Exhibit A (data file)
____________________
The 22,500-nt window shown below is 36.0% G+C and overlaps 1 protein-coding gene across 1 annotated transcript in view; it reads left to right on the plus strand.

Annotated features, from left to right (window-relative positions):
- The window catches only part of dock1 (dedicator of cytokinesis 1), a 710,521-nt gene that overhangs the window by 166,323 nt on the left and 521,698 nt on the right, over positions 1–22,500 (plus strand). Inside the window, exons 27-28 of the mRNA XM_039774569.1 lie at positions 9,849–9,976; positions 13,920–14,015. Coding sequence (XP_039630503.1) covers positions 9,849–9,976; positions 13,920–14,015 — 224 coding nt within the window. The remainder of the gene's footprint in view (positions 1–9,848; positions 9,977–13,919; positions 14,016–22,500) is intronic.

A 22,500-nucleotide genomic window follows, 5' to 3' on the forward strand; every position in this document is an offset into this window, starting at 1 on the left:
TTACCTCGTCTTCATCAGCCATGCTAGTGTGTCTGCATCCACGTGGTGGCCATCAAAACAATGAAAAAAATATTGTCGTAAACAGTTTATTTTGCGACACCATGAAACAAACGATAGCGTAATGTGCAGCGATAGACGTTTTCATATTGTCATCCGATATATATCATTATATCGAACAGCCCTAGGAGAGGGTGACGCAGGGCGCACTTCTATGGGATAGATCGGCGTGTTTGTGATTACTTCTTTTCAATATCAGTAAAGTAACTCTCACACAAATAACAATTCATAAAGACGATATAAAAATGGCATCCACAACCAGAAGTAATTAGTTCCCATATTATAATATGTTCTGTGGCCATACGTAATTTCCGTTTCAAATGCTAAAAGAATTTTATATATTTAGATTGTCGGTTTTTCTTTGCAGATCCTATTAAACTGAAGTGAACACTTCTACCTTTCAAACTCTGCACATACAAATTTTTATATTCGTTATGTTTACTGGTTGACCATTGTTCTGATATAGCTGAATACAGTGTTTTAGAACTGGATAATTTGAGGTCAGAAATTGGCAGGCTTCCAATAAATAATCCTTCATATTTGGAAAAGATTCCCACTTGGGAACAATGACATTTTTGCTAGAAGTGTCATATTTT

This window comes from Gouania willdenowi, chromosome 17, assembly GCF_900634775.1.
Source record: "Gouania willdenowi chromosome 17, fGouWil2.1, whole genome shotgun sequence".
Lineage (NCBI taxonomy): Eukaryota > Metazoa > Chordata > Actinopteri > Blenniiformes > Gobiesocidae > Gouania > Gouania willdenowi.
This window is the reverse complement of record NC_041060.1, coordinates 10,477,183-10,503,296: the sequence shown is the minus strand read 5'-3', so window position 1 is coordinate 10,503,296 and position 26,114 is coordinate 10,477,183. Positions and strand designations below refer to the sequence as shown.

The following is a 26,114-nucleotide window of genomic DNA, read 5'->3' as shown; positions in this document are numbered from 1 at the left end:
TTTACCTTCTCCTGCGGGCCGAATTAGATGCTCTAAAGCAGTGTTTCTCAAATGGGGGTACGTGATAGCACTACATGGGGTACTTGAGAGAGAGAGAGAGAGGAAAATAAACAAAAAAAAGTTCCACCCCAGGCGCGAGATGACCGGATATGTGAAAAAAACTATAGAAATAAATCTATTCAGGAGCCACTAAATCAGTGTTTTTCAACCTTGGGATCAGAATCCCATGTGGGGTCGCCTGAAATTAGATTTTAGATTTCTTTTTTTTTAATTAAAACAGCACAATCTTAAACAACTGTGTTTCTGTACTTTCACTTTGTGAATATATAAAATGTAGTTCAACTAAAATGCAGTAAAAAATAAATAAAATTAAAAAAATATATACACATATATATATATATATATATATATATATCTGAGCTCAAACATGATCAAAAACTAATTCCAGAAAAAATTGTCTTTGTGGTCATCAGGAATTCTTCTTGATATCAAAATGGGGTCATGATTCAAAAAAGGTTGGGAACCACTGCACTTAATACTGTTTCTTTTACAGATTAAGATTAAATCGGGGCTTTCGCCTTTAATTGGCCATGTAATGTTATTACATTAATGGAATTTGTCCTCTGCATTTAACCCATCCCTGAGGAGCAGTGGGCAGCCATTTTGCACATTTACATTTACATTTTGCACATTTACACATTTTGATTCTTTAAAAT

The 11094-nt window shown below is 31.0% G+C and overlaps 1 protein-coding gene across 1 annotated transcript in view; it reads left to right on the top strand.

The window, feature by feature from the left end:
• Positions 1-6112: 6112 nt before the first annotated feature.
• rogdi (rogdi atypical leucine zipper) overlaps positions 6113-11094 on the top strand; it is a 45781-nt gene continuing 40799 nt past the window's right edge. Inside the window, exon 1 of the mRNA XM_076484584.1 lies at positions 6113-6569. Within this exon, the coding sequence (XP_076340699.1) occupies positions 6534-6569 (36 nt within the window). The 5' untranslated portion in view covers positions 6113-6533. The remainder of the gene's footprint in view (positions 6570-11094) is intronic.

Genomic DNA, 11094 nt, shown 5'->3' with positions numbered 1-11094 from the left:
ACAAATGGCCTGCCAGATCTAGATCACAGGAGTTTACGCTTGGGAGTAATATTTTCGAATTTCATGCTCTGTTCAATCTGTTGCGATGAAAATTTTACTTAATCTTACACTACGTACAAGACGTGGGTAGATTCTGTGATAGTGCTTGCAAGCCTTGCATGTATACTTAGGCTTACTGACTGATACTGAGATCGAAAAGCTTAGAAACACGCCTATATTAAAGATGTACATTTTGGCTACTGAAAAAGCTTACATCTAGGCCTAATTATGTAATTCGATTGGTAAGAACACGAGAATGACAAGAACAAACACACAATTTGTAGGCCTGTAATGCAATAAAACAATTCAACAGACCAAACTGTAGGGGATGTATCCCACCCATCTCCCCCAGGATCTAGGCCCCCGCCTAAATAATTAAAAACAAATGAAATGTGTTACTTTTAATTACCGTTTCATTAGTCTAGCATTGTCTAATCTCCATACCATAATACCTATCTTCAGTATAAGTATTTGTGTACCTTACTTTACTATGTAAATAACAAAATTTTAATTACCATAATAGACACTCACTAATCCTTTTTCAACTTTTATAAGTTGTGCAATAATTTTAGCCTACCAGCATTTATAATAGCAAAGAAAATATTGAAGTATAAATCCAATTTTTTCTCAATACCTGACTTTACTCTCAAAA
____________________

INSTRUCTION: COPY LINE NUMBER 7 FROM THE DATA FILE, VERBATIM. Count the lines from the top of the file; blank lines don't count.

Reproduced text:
Source record: "Gouania willdenowi chromosome 17, fGouWil2.1, whole genome shotgun sequence".